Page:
These men and women are linked as parents and children, as lovers or the spurned, as siblin ...more
Szalay's Turbulence is a sort-of hyperlink story (or reminiscent of Robert Altman's signature ensemble films, like Nashville or Short Cuts) in which the reader jumps from one character to the next, and the initially murky connections sooner or later become clear. Admittedly, this high concept id ...more
I know the author was a ...more
a quick, pleasurable, very intelligent, sad & funny read - highly recommended!
But really, beyond this parlor trick, it's hard to invest in glimpses so brief. And unlike, say, the vignettes in Sandra Cisneros' The House on Mango Street, the writing is not special. In Cisneros' case, the book is rich in figurative language, as much poetry as prose ...more
Tell me that you'll wait for me
Hold me like you'll never let me go
'Cause I'm leavin' on a jet plane
Don't know when I'll be back again
Oh babe, I hate to go" - John Denver
Turbulence is a group of situational vignettes, each story grabbing the hand of the preceding one through a common character, until at last the book circles round back to the first. The stories span the globe, as one person in each flies to another country to weather bits of the human turbulence we exp ...more
My review is up on my Youtube channel: Turbulence Review
Loved it!! Such an beautiful display of humanity, how we in emotional situations are most vulnerable and open to others! Such a great read! This is going on my crushing pile of books to review on my Youtube channel!! :D
A sincere thank you to Scribner for sending over this book! I know I say this all the time, but I LOVE short stories!!! :D
You can find me on
Youtube | Instagram | Twitter | Tumblr | Website ...more
Another offering by an author who is very talented but has probably been pushed into publication with 'something' to keep their publisher happy. ...more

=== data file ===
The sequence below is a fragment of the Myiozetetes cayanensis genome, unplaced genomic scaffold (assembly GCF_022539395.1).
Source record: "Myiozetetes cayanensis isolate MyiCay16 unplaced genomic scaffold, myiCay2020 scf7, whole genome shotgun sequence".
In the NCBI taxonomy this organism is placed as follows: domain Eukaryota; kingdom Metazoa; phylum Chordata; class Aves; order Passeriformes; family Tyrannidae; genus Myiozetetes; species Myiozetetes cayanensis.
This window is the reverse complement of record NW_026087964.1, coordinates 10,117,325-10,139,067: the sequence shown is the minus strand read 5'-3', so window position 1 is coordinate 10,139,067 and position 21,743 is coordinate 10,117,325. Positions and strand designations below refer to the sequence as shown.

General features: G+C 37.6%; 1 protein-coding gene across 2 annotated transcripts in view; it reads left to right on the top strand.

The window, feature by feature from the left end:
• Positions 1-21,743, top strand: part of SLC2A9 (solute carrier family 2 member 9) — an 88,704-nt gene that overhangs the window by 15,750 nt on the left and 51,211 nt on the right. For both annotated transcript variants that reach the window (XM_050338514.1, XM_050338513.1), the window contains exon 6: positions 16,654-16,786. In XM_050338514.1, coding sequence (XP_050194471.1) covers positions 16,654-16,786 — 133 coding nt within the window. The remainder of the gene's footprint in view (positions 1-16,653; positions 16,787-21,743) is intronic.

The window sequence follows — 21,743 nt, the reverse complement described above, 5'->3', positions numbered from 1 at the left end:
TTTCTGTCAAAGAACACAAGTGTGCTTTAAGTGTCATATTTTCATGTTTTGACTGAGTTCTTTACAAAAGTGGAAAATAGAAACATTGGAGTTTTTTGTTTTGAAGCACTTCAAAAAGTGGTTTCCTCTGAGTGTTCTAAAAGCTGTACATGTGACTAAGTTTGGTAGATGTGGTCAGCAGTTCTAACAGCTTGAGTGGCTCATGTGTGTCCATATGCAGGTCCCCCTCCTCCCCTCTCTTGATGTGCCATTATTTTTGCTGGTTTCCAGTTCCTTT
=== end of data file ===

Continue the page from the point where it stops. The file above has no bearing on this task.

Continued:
What she hated about even mild turbulence was the way it ended the illusion of security, the way that it made it impossible to pretend that she was somewhere safe. She managed, thanks to the vodka, more or less to ignore the first wobble. The next was less easy to ignore, and the one after that was violent enough to throw her neighbour's Coke into his lap. And then the pilot's voice, suddenly there again, and saying, in a tone of terrifying seriousness, “Cabin crew, take your seats.”
I read D ...more
It was a great setup, but since this book was novella-length, I felt like I didn't have enough time to get to know any of the characters. A lot of them were going through big things, but you only spent a few pages with each of them. Every time I would start to get invested, the focus would switch to someone else. ...more
He was born in Canada, moved to the UK the following year and has lived there ever since. He studied at Oxford University and has written a number of radio dramas for the BBC.
He won the Betty Trask Award for his first novel, London and the South-East, along with the Geoffrey Faber Memorial Prize. Since then he has written two other ...more